Tucked away under most locomotives and railway carriages are a pair of bogies. Hidden from passengers below the platform edge, trains literally couldn’t run without them. How they perform markedly affects the ride and therefore the comfort of those passengers, yet they are often overlooked.

One of the world’s leading developers and manufacturers of bogies is Bombardier Transportation. The company has a large range of them for all applications, from heavy freight locomotives to trams. Bogies from the FLEXX family go under most of the electric and diesel multiple unit (EMU/DMU) trains that Bombardier produces, but they have to cope with a wide range of operational challenges depending on where the train is running and the job it is being asked to do.

While the bogies within the FLEXX family typically have different characteristics to suit a wide range of requirements, the common factor is that they have been developed by dedicated teams of highly-specialised engineers with a strong focus on the end goal – be it speed on dedicated or curved track, lighter weight, frame flexibility, low maintenance, or a combination of several of these factors. The result is a range of bogies for both high speed trains and high capacity metros, from China to Sweden, not to mention closer to home in the UK.

Comfort at speed

As an example, FLEXX Speed bogies are being delivered for the V300 Zefiro trains for Trenitalia which are manufactured in Italy by a partnership between Bombardier and Ansaldo Breda. These bogies were derived from a design that was originally developed for the Zefiro trains currently operating in China. However, as the Italian market has different requirements, certain modifications had to be made.

The design of the Italian routes placed additional demands on the suspension system. The requirement to run at 360 km/h (225mph) on track designed for 300 km/h (190mph) meant that special measures were needed to achieve a good ride comfort. So these latest bogies feature active lateral suspension which enables them to improve ride comfort while travelling at speed.

Containing operating costs is also important. With the first major overhaul scheduled only after five years, during which time the bogies may have run around 2.5 million km, the bogies had to be designed for minimal maintenance.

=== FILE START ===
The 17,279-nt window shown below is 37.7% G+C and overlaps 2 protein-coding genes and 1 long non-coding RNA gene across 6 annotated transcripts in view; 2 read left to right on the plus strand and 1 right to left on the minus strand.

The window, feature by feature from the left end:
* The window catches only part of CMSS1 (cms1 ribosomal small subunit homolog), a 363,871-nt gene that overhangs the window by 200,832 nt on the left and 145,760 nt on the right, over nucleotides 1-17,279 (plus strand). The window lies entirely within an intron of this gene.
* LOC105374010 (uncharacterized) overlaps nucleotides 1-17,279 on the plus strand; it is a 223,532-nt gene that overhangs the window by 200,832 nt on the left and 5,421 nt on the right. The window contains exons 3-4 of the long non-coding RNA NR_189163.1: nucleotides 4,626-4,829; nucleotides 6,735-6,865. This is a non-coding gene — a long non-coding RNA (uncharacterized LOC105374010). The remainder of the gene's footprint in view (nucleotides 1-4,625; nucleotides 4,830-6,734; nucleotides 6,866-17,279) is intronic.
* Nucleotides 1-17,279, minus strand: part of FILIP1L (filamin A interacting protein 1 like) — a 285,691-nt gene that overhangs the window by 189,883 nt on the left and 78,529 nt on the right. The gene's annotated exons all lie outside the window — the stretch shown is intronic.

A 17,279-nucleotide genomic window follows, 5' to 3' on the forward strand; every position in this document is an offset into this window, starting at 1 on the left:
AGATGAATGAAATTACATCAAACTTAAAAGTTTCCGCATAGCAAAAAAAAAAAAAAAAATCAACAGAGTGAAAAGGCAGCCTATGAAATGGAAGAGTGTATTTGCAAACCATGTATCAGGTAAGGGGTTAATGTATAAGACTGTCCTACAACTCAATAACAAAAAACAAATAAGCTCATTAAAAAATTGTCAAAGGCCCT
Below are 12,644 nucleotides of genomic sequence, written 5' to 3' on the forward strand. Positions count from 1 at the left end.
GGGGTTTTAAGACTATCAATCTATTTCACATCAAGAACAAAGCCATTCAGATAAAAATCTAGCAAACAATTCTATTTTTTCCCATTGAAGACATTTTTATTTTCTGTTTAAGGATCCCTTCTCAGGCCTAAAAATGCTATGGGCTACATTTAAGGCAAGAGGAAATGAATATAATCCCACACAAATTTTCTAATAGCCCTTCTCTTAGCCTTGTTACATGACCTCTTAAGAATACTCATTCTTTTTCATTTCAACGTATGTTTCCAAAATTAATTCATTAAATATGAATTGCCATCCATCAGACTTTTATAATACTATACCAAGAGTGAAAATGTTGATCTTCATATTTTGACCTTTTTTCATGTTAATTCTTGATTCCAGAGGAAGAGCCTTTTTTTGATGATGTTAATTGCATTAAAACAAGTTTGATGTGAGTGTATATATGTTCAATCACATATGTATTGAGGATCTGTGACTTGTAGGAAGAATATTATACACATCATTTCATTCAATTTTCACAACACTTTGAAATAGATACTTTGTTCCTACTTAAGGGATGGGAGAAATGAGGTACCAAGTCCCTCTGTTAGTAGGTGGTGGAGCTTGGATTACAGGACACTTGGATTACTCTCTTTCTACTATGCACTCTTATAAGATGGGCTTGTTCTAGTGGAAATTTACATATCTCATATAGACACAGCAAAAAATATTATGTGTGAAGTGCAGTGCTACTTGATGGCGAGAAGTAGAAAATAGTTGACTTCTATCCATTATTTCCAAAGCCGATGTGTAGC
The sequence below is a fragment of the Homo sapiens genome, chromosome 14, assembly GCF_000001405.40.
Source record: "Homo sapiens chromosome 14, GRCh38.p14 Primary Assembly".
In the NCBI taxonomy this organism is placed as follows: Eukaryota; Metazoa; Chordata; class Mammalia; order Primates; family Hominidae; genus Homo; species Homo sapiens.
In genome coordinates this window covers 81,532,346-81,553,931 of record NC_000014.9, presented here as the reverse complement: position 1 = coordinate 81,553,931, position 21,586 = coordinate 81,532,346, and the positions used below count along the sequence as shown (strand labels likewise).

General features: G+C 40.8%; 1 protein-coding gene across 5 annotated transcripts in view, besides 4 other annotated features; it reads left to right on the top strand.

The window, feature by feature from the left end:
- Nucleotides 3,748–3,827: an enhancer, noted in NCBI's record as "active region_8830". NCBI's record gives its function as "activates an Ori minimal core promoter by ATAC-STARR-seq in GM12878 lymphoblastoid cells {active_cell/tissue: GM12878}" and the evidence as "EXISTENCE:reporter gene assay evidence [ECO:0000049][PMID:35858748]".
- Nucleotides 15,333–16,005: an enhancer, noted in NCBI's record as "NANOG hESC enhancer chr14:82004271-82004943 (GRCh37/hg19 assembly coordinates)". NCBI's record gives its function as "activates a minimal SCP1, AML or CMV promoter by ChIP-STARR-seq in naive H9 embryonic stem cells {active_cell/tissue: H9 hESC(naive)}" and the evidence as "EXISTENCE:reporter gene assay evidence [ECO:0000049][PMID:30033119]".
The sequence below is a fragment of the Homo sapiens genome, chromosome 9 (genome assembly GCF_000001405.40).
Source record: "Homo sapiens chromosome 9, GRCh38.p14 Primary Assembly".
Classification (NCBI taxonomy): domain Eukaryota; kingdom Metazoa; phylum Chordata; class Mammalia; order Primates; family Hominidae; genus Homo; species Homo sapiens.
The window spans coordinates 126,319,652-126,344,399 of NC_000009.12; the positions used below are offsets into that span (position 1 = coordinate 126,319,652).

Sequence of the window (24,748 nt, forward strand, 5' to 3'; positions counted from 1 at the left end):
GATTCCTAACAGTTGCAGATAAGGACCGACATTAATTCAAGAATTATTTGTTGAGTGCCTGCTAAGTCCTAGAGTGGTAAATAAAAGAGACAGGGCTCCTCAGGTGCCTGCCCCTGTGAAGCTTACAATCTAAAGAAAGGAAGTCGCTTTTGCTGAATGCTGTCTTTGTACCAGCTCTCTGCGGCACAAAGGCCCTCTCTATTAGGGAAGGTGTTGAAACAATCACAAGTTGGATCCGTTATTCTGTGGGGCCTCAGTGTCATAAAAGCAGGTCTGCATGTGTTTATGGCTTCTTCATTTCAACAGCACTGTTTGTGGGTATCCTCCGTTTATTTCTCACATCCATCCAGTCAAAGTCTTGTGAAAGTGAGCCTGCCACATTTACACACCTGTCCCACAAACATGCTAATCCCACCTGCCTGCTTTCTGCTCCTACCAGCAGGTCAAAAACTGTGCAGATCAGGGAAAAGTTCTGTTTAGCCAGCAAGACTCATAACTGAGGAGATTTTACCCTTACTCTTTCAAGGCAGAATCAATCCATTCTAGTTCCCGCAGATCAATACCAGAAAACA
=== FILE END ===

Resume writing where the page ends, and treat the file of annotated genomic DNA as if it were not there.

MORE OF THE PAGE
Mechatronic milestone

In a parallel development aimed particularly at routes with curved track, Bombardier has developed the FLEXX Tronic WAKO system. This is claimed to be the first fully-mechatronic suspension system in railway applications in that it combines mechanical and electrical engineering with computer technology. Its aim is to allow for higher speeds on curved tracks without compromising passenger comfort through DSC00413 [online]compensation of the natural roll movement of a train car body.

Integrated into the existing secondary suspension, FLEXX Tronic WAKO tilts the car body to the inside of the curve around a virtual rotating point generated by the anti-roll bar system. This enables trains, particularly double- deck coaches with a high centre of gravity, to run over 15% faster in curves. In turn, this brings shorter journey times on existing tracks, avoiding the need for significant infrastructure investment.

With a simple, fail-safe mechanical design and fully-redundant electronics and actuation, the new suspension also provides up to 100-times more reliability than achieved by classical active systems.

FLEXX Tronic WAKO will start its first service in 2015 with the FV-Dosto double-deck trains ordered by SBB in Switzerland. With 290 trains on order, and the provision for additional options, this fleet will form the backbone of SBB’s future railway service.

Flexible frame for challenging tracks

While high speed creates certain unique challenges, bogies at the other end of the product spectrum may have to deal with difficult track conditions such as those posed by intensively-used, high capacity metro systems.

Such is the case with the bogies that Bombardier has developed for London Underground’s Victoria line and the sub- surface line trains. These FLEXX Metro bogies feature an innovative flexible frame, which enables them to cope with the track irregularities inherent on this heavily used system.